The Pontiac factory billing...
The Pontiac factory billing manifest shows a '62 Super-Duty assigned to "Smith."
In 1962, Jack campaigned two '62 Super-Duty Catalinas. The first was built for him by Pontiac, carried No. 47 lettering, and was sponsored by Miller Pontiac of Columbus, Georgia. (See sidebar.) According to Richard Parris, who worked on Jack's race team for the '61 and '62 seasons, "Jack called the No. 47 Super-Duty his superspeedway car. He also bought a barely used '62 Super-Duty Catalina that had been damaged in a fire. Jack gave that one No. 46 lettering and used it for short to medium asphalt tracks early during the '62 season. The two Super-Dutys were easily distinguishable. No. 47 had roll-up side windows and a permanent hardtop. No. 46 had no side windows, and a removable hardtop, allowing it to compete in NASCAR's convertible races."
The No. 47 Super-Duty competed in 51 NASCAR races, earned pole position seven times, and won four First Place finishes: Savannah; Hickory; Myrtle Beach, South Carolina; and Asheville, North Carolina. The No. 46 Super-Duty took First Place at the Concord Speedway on November 5, 1961. With Pontiac's SD-421 Catalinas propelling Jack at every race, he earned $34,748, the most money of any year in his entire NASCAR career.
Like other Pontiac NASCAR drivers, Jack found himself without a sponsor when GM forced Pontiac to shut down its racing programs in January 1963, and he agreed with Ray Nichels to a one-year contract with Chrysler. He retired in 1964, wanting to spend more time with his family, and opened Jack Smith Transmissions in Spartanburg, South Carolina, which is still in business today.
In the early days of the superspeedways,...
In the early days of the superspeedways, crew/driver communications consisted of chalkboards, handwriting, and quick eyes. Jack Smith was the first NASCAR driver to use a two-way radio in a race. This photo is from 1963, after Pontiac pulled out of NASCAR racing.
His achievements were recognized by the National Motorsports Press Association (NMPA) Stock Car Racing Hall of Fame, Jacksonville Raceway Hall of Fame, Legends of Darlington, Old Timers Racing Club, Legends of Auto Racing, and with the Smokey Yunick Racing Pioneer Award.
Jack died from congestive heart failure on October 17, 2001. His son, Lance, continues his tradition by displaying the '60 No. 47 Catalina replica race car at events and shows throughout the United States. We asked Lance if he would talk to High Performance Pontiac about Jack Smith's career and love for Pontiacs, and he was happy to oblige.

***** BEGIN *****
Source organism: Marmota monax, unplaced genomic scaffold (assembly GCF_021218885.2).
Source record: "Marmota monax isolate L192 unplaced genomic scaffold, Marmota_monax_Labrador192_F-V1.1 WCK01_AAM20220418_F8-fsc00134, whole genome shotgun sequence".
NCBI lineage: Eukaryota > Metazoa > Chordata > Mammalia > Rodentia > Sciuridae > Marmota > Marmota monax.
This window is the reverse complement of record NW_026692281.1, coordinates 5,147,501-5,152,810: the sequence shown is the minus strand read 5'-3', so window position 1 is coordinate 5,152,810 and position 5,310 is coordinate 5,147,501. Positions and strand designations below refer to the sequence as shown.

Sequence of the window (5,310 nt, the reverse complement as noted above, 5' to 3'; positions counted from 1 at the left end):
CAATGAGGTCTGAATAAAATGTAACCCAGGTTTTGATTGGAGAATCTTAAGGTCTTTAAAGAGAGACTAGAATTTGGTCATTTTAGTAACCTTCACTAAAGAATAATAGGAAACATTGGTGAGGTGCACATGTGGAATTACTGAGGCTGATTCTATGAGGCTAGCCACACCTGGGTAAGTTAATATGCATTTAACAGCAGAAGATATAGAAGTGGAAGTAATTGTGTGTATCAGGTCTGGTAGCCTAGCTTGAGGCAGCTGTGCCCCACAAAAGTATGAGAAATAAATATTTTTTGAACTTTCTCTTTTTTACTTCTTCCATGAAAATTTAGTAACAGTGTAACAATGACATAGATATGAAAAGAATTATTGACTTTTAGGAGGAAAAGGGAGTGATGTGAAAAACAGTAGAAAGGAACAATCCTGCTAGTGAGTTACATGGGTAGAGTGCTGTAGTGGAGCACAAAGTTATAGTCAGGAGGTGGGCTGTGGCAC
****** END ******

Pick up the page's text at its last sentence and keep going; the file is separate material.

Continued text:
High Performance Pontiac: Please tell us about the first Pontiac that Jack Smith raced.
Lance Smith: It was a '58 Chieftain that was built for Dad when he still lived in Sandy Springs. It had a 370ci engine and a four-barrel carburetor.
HPP: Jack was within car lengths of winner Paul Goldsmith on the old beach course at Daytona in 1958. Did he think he could win the race?
LS: Absolutely. He felt he could have taken First Place, but when he made a pit stop, the tire jack sunk into the asphalt on the tire change and slowed him down just enough so that he lost that race.
HPP: How did the wreck at Darlington occur and how badly was the '58 Pontiac damaged?
LS: According to Dad, he was following a slower car that blew its engine and caused an oil slick on the track. He hit the oil slick, slid off the track, and demolished that Pontiac when he crashed over the guardrail to the outside of the speedway.
Lowes Motor Speedway invited...
Lowes Motor Speedway invited Jack to participate in its 1991 Winston Legends Shootout.
HPP: Was he hurt?
LS: No. A doctor checked him out, said he was fine, and he drove back to Atlanta that night.
HPP: How did Jack feel about winning the NASCAR Most Popular Driver Award for 1958?
LS: He loved every minute of it-especially the complimentary week in Daytona complete with food and lodging. Dad and Mom told me they treated him like a king.
HPP: How did your dad come up with the No. 47 for his race cars and when did he start using it?
LS: My older brother, Jackie, was born in 1947. On February 17, 1957, for the Daytona Beach Course race, Dad used No. 47 on his '57 Chevrolet race car for the very first time. The number stayed with Dad when he switched to Pontiac in 1958, and again in 1960.
HPP: Why did he move from Sandy Springs to Spartanburg in 1960?
LS: In 1960, Spartanburg was the center of the racing world. Dad wanted to be where all the action was.